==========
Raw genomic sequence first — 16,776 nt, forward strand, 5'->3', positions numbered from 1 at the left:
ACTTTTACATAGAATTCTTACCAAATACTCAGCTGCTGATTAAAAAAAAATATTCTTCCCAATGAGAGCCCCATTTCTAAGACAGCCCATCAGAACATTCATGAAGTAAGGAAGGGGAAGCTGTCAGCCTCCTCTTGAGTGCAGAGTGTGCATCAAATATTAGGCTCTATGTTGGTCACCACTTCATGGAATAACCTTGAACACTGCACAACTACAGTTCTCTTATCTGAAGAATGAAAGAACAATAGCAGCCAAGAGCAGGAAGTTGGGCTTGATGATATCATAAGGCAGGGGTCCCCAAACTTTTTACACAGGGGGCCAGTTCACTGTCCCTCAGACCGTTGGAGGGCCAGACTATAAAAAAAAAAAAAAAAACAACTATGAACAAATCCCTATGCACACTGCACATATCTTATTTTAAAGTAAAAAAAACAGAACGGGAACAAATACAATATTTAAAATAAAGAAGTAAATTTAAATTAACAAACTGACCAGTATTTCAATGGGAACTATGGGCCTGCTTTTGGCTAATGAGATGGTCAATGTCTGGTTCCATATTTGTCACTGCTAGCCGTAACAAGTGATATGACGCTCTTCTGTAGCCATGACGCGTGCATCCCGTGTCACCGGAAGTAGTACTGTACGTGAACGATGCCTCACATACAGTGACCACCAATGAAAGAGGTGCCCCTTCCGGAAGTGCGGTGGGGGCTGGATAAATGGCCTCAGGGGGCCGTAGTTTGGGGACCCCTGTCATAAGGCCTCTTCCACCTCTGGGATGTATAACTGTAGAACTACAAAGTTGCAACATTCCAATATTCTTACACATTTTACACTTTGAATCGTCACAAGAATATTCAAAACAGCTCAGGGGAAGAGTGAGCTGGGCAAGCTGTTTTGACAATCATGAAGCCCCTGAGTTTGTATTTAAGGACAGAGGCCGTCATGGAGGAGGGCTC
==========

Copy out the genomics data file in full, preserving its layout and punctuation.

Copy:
Raw genomic sequence first — 16,776 nt, forward strand, 5'->3', positions numbered from 1 at the left:
ACTTTTACATAGAATTCTTACCAAATACTCAGCTGCTGATTAAAAAAAAATATTCTTCCCAATGAGAGCCCCATTTCTAAGACAGCCCATCAGAACATTCATGAAGTAAGGAAGGGGAAGCTGTCAGCCTCCTCTTGAGTGCAGAGTGTGCATCAAATATTAGGCTCTATGTTGGTCACCACTTCATGGAATAACCTTGAACACTGCACAACTACAGTTCTCTTATCTGAAGAATGAAAGAACAATAGCAGCCAAGAGCAGGAAGTTGGGCTTGATGATATCATAAGGCAGGGGTCCCCAAACTTTTTACACAGGGGGCCAGTTCACTGTCCCTCAGACCGTTGGAGGGCCAGACTATAAAAAAAAAAAAAAAAACAACTATGAACAAATCCCTATGCACACTGCACATATCTTATTTTAAAGTAAAAAAAACAGAACGGGAACAAATACAATATTTAAAATAAAGAAGTAAATTTAAATTAACAAACTGACCAGTATTTCAATGGGAACTATGGGCCTGCTTTTGGCTAATGAGATGGTCAATGTCTGGTTCCATATTTGTCACTGCTAGCCGTAACAAGTGATATGACGCTCTTCTGTAGCCATGACGCGTGCATCCCGTGTCACCGGAAGTAGTACTGTACGTGAACGATGCCTCACATACAGTGACCACCAATGAAAGAGGTGCCCCTTCCGGAAGTGCGGTGGGGGCTGGATAAATGGCCTCAGGGGGCCGTAGTTTGGGGACCCCTGTCATAAGGCCTCTTCCACCTCTGGGATGTATAACTGTAGAACTACAAAGTTGCAACATTCCAATATTCTTACACATTTTACACTTTGAATCGTCACAAGAATATTCAAAACAGCTCAGGGGAAGAGTGAGCTGGGCAAGCTGTTTTGACAATCATGAAGCCCCTGAGTTTGTATTTAAGGACAGAGGCCGTCATGGAGGAGGGCTC